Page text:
I’d been harping about problems with concepts with poorly defined meanings for a while: for example, “ideology” and more broadly problems with “translation.” The genius of DW-Nominate and Google Translate is that they were able to produce “good enough” measures of these concepts without really learning about the underpinnings of the concepts themselves: Google Translate does not know what English or Japanese are and DW-Nominate does not know what liberal or conservative mean, but the former will spit out an approximate translation and the latter will pop out numbers, based on statistical parsing of the data.

The problem is that their outputs produce an appearance of precision that overstates the preciseness of the underlying definitions, which, paradoxically, defeats the whole purpose of using these agnostic (and quite frankly, dumb) methodologies in the first place. The concepts are too complex and too shrouded in uncertainties to be measured meaningfully in the first place, or, in other words, they are characterized by a lot of fundamental uncertainty inherent in the process. You can measure the concept with utmost precision and generate numbers (or translations), but if the concepts are themselves uncertain, the apparent precision of the measurements are meaningless.

This is not just a “mechanical” problem that can be solved with more data and better algorithm, but of the underlying data itself. Consider two populations with different height distribution: one has the mean of 165cm and the standard deviation of 10cm; the other has the mean of 162cm and the standard deviation of 20cm. What are the odds that you will find someone from the second population who is taller than someone from the first population? The short answer is a lot higher than one might think: If the heights are distributed normally, the difference between the heights will have a mean of -3cm and a variance of 500, or a standard deviation of about 22.4cm. The area to the right of 0 for this distribution is about 45%. The average person of the first population is DEFINITELY taller than the average person of the second distribution. The larger the sample you have, the more certain you will be of this truth. But no matter how big the sample is, it won’t change the fact that, a random person from the second population will be taller than the first population with 45% probability. Appreciating this requires being aware of the underlying distributions and the *nature* of the data, not just being able to sic fancy algorithms on a very big and messy data. Sometimes, the messiness of the data is a useful clue indicative of its nature, not something to be wiped away with fancy computer tricks.

The defenders of DWNominate or Google Translate will point out that, in a lot of data applications, they are pretty good. But that is itself an interesting question. One can’t expect any algorithm that disdains the truth, quite literally in these cases, to be 100% accurate. That they are good at making appropriate predictions in many applications begs the question: when aren’t they good at predictions? Is DWNominate good at distinguishing liberal and conservative Republicans? (it isn’t, by the way: one remarkable change in the recent years is that, if WNominate (DWNominate is a bit more demanding to sic on data quickly) is applied to just subsets of Republicans–and Democrats–rather than the full House, the ordering that it returns is quite different from that you obtain by siccing it on the full House, and the difference has been growing since 1990s. If there is such a thing as “liberalism” and “conservatism” that transcends parties, the orderings ought to be nearly identical.) Is Google Translate good at translating love letter and subtle literature? (Apparently, it is not, and there is no good reason to expect that it would be given its nature.)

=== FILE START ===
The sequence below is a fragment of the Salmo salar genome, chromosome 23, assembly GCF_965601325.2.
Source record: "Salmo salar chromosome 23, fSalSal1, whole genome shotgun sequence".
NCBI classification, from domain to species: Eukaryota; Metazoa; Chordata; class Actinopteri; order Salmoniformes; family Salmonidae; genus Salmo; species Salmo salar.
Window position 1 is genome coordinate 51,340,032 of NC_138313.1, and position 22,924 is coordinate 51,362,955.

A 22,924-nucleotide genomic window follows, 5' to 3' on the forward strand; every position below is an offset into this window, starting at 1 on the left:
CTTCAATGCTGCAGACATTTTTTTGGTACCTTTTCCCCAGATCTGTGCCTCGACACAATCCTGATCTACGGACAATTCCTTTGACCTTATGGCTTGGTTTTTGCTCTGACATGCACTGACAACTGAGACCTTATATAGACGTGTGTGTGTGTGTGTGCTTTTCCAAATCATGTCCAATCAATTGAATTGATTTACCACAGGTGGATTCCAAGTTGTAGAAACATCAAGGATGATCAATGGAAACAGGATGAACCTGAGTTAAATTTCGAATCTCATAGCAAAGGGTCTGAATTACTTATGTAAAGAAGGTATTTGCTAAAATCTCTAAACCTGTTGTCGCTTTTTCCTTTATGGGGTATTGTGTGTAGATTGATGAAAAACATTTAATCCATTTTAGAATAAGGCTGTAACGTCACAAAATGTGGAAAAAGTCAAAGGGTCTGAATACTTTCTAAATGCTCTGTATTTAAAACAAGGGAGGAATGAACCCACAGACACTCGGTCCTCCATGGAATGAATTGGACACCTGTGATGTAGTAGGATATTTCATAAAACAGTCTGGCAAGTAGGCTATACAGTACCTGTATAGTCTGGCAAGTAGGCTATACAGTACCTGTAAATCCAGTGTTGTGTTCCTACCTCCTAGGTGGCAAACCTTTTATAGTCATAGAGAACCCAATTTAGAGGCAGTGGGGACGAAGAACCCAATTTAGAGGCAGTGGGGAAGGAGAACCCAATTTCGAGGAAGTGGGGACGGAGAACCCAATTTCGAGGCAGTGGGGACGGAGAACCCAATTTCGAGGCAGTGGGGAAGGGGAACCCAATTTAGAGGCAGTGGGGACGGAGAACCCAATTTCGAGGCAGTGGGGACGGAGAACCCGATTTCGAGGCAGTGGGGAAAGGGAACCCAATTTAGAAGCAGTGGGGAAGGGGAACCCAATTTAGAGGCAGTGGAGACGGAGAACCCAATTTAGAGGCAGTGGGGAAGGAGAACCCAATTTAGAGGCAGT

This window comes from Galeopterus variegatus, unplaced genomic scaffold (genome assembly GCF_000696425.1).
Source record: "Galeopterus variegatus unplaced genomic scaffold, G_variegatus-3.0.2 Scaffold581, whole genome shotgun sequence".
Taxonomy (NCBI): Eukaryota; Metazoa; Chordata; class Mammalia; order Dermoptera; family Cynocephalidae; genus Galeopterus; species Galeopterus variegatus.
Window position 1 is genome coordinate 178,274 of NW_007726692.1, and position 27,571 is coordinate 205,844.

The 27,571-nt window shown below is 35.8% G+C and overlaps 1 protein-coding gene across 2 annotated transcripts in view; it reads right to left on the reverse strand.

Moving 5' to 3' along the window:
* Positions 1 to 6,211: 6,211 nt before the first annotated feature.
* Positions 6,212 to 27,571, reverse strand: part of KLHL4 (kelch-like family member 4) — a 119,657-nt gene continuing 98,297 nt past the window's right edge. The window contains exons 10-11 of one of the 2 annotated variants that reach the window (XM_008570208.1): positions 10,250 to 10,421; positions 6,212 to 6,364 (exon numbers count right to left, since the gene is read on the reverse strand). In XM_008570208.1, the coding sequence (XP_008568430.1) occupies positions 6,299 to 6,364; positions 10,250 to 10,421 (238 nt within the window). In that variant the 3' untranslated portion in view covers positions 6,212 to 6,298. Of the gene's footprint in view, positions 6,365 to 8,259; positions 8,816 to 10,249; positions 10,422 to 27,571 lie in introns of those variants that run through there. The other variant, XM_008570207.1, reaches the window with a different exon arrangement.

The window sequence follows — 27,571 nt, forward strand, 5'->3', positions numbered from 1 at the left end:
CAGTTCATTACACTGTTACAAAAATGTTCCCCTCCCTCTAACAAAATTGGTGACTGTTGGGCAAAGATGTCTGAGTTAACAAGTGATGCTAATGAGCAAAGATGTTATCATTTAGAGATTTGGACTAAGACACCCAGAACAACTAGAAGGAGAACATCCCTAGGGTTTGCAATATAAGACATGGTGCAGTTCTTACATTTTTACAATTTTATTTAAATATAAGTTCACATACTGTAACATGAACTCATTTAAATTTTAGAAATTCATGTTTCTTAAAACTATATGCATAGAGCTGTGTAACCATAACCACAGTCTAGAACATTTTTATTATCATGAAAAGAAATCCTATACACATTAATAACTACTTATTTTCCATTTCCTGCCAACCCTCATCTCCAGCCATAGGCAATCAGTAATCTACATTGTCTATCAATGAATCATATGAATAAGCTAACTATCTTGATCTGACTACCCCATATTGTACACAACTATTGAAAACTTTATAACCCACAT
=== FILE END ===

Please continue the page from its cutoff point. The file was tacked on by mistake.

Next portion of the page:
The problem is that peddling statistics involves subtle lies that latch on to people’s usual inability to make proper sense of statistics and probability. In the height example, for example, more and more data, better and better algorithm will indeed show with greater conviction than the average person of the first population really, really, really, truly IS taller than the average person of the second population. But we never deal with the average persons, and for that, we need a different framework. The same logic applies to making sense of politics: in a typical election, we get more or less “average” voters. Their variance is relatively small. We can develop algorithms that show how much taller or shorter different groups are that are reasonably insightful. Not so in “strange” elections, when high variance voters show up. Our usual categories might still work on average, but you will still get the person from the allegedly shorter population being taller than a person from the allegedly taller population far more often than you’d expect. The algorithm (and the data it analyzes) isn’t wrong. It is just answering the wrong questions. The trouble with the obsession with meaningless jargon is that it obscures what questions are being asked and what these techniques are really “measuring.” For that, you need real “science” and an understanding thereof.